See pictures from Ice T’s speach at Rutger’s University
When you think of Ice T, about the last characterization that comes to mind is that of a philosopher; Chuck D, KRS One, yes; but Ice? From OG to New Jack to Cop Killer, it’s hard to fit the word philosopher in anywhere, much less relate it to Ice. However, truth be told, the west coast gangsta rap originator holds an honorary PhD in philosophy from Stanford University, so unless there was a major typo somewhere, Ice has already been makin’ sense to individuals much smarter than your average joe shmoe.
When I heard that Ice was going to give a speech at Rutgers University as part of the school’s Black History Month curriculum, my curiosity drove me to attend, not so much in anticipation of what would be said but more so to simply see what the fuck was it that Ice T would talk about. The title of the seminar sparked my interest as well: The Killing Fields: Racism, Riots and Revolution. It was a Tuesday night; I was running late leaving my house and arrived at the Rutgers University Student Center just in time to grab one of the few remaining seats. Ice T was already introducing himself; it only took a few seconds for me to realize that this was going to be good.
Over the course of 26 years or so, I have come to a realization that seems to elude many. For whatever reason the majority of us have a tendency to mistake complex language for intelligence. The thought process in that instance must run somewhat along the lines of, “holy shit, I can’t even begin to understand what the fuck this guy is talking about, he must be really smart”. Unfortunately nine times out of ten the individual in question is not nearly as smart as they would like you to believe. In fact, it is the most intelligent people that tend to convey their message in the simplest terms. As I absorbed the opening comments of Ice T’s dialogue it immediately became apparent that Ice was one of those people, a man who can reveal truths free of senseless rhetoric and double talk. Leaning forward in my Rutgers University folding chair, I listened carefully; like I said, this was going to be good.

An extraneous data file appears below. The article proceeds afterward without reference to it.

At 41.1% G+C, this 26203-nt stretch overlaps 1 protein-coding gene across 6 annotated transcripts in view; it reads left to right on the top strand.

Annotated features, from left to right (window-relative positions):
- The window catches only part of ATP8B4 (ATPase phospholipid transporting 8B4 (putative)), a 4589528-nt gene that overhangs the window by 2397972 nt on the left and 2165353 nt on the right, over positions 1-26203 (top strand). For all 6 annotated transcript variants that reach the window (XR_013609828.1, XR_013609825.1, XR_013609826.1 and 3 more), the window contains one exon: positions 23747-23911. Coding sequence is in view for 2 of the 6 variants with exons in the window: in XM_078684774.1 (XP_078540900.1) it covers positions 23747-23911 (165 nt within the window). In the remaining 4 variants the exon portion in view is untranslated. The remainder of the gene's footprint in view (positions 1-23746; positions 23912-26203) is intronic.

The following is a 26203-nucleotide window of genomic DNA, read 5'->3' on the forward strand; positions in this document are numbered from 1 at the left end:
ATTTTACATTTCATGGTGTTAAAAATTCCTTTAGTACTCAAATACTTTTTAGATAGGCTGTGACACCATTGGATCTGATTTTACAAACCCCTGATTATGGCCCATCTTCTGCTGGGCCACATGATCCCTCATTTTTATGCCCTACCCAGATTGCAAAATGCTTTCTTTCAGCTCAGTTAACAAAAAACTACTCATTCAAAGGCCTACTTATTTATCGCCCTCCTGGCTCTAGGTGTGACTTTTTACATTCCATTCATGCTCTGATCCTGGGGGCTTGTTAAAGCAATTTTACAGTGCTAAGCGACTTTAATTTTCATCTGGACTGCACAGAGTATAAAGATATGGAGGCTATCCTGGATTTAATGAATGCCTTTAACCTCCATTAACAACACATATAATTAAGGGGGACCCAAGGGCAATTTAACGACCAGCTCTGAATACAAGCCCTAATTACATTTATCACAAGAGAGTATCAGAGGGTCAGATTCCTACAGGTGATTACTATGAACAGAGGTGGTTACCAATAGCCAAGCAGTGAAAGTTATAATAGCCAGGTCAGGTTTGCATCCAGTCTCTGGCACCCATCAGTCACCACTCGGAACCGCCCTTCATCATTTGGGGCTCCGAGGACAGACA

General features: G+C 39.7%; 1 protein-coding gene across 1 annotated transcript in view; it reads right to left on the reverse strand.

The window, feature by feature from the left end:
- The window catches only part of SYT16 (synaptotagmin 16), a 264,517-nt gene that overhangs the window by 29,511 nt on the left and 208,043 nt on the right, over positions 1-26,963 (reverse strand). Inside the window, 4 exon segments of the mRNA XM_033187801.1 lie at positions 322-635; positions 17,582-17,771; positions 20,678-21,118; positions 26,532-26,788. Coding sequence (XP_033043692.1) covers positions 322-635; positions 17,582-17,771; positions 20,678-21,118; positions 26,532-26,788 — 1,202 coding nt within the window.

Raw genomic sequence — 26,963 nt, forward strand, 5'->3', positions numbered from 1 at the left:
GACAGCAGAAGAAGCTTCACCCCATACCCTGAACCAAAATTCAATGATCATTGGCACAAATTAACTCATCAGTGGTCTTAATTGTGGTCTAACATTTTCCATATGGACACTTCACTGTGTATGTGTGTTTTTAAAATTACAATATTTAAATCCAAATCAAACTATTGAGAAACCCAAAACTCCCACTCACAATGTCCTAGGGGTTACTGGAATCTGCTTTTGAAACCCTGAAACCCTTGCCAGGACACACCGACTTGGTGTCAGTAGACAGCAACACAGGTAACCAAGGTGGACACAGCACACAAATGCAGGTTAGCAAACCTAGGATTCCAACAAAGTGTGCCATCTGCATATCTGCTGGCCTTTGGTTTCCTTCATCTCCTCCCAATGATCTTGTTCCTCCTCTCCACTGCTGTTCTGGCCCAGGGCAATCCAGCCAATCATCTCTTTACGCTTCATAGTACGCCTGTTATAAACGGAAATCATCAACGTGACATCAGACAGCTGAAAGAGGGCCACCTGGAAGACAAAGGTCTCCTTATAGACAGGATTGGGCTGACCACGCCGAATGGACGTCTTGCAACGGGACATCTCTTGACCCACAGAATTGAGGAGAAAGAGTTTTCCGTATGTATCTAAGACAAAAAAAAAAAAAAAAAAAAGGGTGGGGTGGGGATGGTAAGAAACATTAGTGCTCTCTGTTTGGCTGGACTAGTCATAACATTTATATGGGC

Ice T’s narrative ran along a chronological account of experiences intertwined with powerful anecdotes that brought home simple but essential life lessons. A powerful theme that framed the lecture was Ice T’s focus on looking for answers within. Ice repeatedly stressed and demonstrated that all the answers are available to those people who really take the time to think about each situation. “All of you have read many books as college students, but to think of something yourself you need to really sit down and think about shit. You can’t keep reading books and hope that will lead to something, because you can’t take an idea from a book as your own, that would be plagiarism”, Ice T often smiled and cracked jokes while he spoke.
Openly talking about his past including stints as an Army Ranger, a high profile bank robber, pimp, rapper, actor and entrepreneur, Ice repeatedly drew powerful insights from simple situations through proactive reasoning. No stranger to first amendment controversy, Ice openly questioned the conventional notion of free expression; “there is no real freedom of speech because when you say something other people have the right to react. If you say something negative about a company, you may get sued. If you say something to a dude that you don’t like, he might punch you in the face. So it’s not really the type of freedom you might first think it is, because other people have a right to react to what you say. So, there is freedom of speech but you have to watch what you say”.